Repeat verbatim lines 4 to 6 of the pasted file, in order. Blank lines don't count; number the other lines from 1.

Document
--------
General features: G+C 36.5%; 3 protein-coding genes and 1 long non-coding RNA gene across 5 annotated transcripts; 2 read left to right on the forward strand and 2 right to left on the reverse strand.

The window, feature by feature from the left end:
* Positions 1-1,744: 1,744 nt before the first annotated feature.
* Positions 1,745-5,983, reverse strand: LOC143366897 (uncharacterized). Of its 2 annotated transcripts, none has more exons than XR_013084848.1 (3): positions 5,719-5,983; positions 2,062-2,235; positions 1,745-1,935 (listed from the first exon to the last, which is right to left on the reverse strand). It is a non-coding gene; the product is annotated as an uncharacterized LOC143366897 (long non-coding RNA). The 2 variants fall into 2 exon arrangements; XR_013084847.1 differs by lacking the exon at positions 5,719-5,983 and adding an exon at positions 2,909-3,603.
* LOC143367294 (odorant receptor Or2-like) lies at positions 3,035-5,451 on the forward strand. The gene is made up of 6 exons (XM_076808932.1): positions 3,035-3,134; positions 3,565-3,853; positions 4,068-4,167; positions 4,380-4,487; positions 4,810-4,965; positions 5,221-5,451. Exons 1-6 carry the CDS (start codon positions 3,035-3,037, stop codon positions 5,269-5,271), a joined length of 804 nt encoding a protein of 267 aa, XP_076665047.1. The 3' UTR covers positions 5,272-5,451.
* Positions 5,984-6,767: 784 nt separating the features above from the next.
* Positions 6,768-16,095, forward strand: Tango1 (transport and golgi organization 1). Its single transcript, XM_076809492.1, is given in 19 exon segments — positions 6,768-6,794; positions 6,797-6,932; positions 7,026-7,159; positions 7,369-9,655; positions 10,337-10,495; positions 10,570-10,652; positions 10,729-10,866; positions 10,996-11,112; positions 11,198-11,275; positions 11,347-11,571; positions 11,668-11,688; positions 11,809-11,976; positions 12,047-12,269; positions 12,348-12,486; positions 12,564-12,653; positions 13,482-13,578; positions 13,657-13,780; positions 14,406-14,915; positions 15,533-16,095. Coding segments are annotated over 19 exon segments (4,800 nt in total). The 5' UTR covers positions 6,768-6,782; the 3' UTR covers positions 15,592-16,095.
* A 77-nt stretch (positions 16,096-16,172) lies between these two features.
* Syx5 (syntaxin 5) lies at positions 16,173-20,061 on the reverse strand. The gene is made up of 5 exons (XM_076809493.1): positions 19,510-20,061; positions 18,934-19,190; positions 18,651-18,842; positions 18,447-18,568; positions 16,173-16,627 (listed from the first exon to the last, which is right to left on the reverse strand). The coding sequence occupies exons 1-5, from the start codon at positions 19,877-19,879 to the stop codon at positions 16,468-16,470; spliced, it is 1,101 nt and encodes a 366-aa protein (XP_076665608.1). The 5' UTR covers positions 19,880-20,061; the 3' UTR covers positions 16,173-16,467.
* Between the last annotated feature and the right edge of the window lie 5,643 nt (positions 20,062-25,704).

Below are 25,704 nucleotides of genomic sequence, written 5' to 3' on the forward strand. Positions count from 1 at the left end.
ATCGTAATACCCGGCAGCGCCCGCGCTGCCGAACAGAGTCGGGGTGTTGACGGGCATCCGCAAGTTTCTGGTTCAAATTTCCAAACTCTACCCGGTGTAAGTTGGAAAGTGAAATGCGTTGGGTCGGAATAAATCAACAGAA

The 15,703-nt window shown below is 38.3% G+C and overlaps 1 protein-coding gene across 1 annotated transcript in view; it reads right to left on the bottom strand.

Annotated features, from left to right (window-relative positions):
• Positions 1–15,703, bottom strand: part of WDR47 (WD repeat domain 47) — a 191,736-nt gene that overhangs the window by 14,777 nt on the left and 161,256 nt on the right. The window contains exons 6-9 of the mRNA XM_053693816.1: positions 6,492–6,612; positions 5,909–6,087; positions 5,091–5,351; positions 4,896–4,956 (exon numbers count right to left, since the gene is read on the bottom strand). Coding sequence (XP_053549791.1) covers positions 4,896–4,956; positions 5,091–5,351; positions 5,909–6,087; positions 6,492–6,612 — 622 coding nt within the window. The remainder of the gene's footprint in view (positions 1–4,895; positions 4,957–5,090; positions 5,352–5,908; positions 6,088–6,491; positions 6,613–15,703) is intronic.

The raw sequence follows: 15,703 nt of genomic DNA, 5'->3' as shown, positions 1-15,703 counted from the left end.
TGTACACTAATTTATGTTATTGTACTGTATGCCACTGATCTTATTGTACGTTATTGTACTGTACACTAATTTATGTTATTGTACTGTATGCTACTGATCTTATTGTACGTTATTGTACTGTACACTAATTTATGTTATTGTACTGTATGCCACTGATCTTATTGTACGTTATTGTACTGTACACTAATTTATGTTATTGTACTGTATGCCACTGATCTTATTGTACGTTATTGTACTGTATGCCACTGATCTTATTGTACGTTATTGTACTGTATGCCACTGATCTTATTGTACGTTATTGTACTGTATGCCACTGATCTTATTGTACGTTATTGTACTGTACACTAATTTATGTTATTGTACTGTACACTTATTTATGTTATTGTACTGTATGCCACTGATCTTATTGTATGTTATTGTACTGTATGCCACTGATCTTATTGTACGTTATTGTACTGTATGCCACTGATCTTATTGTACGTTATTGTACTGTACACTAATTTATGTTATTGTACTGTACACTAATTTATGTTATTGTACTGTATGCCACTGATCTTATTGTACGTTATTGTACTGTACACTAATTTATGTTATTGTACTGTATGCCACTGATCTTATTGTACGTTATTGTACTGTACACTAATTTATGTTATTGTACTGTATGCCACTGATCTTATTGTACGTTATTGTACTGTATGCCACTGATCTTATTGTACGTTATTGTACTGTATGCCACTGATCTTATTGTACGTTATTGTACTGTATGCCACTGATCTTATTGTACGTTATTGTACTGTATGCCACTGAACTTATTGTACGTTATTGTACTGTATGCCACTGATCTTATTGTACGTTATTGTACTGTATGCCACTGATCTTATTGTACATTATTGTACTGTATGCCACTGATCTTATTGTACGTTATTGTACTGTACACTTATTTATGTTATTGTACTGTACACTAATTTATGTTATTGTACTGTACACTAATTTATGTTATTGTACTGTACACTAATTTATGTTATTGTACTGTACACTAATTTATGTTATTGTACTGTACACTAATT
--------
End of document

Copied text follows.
* Positions 1,745-5,983, reverse strand: LOC143366897 (uncharacterized). Of its 2 annotated transcripts, none has more exons than XR_013084848.1 (3): positions 5,719-5,983; positions 2,062-2,235; positions 1,745-1,935 (listed from the first exon to the last, which is right to left on the reverse strand). It is a non-coding gene; the product is annotated as an uncharacterized LOC143366897 (long non-coding RNA). The 2 variants fall into 2 exon arrangements; XR_013084847.1 differs by lacking the exon at positions 5,719-5,983 and adding an exon at positions 2,909-3,603.
* LOC143367294 (odorant receptor Or2-like) lies at positions 3,035-5,451 on the forward strand. The gene is made up of 6 exons (XM_076808932.1): positions 3,035-3,134; positions 3,565-3,853; positions 4,068-4,167; positions 4,380-4,487; positions 4,810-4,965; positions 5,221-5,451. Exons 1-6 carry the CDS (start codon positions 3,035-3,037, stop codon positions 5,269-5,271), a joined length of 804 nt encoding a protein of 267 aa, XP_076665047.1. The 3' UTR covers positions 5,272-5,451.
* Positions 5,984-6,767: 784 nt separating the features above from the next.